Welcome to the world of biathlon, a winter sport combining the highly aerobic discipline of cross-country skiing with precision target shooting. It’s a challenging endeavor that requires you to be fit enough to ski hard and then recover quickly enough to drop your heart rate in order to shoot well.
If the sport intrigues you, the Washington Biathlon Association hosts races at its home range at the Stevens Pass Nordic Center. The Nordic Center is located just east of the Stevens Pass summit. The WBA has two more races this season — on March 10 and 11.
The sport can be traced to early man, who hunted or fought on skis in northern regions. The first recorded biathlon race was organized near the border between Sweden and Norway in 1767, but regular competitions were not held until the early 20th century. In the mid-1800s, Norwegian soldiers began using a form of the sport as a training exercise.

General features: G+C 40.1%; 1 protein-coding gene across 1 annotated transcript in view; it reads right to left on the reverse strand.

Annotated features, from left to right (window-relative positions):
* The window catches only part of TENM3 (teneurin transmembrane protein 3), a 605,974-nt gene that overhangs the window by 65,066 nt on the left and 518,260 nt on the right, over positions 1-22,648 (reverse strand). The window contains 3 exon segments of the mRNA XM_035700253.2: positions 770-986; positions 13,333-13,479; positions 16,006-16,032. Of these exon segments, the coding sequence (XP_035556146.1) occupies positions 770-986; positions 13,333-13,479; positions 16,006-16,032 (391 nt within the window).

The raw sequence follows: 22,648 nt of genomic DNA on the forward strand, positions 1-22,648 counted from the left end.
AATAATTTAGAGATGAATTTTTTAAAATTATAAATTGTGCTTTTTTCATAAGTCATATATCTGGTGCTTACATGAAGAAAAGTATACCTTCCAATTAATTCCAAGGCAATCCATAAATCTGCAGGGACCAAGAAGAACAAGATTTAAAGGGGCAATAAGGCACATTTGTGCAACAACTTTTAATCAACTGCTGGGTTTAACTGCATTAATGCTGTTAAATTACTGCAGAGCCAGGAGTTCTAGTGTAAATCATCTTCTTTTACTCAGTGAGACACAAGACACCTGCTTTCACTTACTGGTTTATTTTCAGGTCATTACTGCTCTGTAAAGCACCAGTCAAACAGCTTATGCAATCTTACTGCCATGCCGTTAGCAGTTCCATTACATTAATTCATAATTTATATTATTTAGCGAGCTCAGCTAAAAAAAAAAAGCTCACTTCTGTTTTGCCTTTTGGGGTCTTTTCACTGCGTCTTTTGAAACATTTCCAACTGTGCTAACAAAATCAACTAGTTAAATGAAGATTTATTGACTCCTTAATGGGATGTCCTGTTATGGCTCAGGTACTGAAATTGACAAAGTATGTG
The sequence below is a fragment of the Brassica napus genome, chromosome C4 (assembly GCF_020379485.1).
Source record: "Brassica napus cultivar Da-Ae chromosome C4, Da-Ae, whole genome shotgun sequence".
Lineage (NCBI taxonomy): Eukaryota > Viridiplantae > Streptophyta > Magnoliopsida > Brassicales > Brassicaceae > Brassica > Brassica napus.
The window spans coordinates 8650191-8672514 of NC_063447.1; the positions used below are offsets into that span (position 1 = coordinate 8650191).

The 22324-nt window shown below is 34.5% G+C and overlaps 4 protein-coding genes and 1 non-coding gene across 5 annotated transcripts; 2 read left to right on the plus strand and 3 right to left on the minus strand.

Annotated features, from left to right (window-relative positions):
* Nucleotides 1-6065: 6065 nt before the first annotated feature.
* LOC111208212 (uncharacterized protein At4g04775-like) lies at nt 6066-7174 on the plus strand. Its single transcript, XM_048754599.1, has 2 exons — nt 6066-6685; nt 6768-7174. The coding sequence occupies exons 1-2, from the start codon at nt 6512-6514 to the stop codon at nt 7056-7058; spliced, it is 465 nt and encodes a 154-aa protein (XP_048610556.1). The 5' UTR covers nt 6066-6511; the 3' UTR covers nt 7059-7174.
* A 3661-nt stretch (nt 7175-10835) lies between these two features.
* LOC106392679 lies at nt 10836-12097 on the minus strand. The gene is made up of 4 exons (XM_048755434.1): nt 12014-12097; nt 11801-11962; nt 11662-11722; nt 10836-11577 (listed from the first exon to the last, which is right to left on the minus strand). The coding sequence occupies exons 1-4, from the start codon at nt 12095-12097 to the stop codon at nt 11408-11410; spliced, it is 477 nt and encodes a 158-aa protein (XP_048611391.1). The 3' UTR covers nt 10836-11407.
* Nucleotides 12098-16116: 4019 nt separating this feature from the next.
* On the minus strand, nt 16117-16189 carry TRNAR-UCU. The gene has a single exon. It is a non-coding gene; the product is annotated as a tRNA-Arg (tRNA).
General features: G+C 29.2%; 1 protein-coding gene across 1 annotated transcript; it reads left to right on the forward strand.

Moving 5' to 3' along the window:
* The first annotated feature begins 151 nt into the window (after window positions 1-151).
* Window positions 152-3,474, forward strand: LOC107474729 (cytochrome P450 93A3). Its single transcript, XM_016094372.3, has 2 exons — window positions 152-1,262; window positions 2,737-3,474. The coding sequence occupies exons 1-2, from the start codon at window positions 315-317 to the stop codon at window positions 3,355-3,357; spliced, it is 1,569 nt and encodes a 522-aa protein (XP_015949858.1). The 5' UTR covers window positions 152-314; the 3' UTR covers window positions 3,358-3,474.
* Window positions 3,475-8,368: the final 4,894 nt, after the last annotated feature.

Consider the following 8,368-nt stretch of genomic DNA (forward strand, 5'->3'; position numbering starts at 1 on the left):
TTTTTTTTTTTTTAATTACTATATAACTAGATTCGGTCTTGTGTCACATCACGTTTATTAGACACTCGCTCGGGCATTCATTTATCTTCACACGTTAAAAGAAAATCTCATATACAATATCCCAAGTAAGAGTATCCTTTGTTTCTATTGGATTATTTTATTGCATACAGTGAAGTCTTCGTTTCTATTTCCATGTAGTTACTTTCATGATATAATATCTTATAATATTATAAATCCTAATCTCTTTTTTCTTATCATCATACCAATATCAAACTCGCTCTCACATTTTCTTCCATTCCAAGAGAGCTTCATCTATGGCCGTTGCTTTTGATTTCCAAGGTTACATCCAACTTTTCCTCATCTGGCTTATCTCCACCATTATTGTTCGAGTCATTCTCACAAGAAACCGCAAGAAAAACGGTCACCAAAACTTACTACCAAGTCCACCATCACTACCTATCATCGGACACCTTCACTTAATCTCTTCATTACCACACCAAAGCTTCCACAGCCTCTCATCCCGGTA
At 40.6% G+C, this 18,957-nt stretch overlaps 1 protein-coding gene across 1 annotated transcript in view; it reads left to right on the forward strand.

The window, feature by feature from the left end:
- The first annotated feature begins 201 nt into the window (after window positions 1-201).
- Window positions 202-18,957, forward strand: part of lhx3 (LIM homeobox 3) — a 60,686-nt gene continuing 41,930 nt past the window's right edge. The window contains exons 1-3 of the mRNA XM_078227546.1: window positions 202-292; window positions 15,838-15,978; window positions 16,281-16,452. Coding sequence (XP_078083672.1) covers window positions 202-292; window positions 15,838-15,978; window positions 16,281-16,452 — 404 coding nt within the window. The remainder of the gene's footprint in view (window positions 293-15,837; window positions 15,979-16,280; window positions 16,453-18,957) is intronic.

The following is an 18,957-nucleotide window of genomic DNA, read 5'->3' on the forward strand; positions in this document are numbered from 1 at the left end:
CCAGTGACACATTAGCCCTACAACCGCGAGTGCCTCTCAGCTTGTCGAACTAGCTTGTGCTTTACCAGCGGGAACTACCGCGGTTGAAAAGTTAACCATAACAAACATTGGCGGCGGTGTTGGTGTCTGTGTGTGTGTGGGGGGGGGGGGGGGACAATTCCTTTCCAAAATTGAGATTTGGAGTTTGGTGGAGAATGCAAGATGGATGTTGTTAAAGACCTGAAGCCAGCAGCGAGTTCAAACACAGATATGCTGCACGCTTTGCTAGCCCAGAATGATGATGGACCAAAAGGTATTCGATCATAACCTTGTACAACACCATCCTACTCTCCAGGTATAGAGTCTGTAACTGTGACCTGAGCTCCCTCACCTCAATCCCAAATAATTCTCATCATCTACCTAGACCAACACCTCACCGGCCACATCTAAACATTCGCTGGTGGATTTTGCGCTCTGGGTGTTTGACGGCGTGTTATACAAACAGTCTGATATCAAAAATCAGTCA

Although it has been around in one form or another for more than two centuries, the biathlon didn’t become an official Olympic sport until 1960. Women weren’t allowed to compete in an Olympics biathlon until 1992.
WHAT THEY DO
In biathlon competitions, participants ski various laps or distances carrying their rifle and ammunition with them at all times. Interspersed with the skiing are two or four shooting bouts, with half of the shooting done in a prone position and half done standing up.
In each shooting round, biathlon competitors must hit five circular targets, each set about 160 feet away. Targets for the prone position measure 1.8 inches in diameter; in the standing position they are 41/2 inches.
There are normally time penalties or extra penalty laps for each missed shot, so good shooting means less distance skied.
WHAT THEY SHOOT
Biathletes use a small bore, .22 caliber rifle and Long Rifle rimfire cartridges, which became the competition standard in 1978. Before that, more powerful rifles, such as the .30-06 Springfield, and high-power centerfire cartridges were the norm.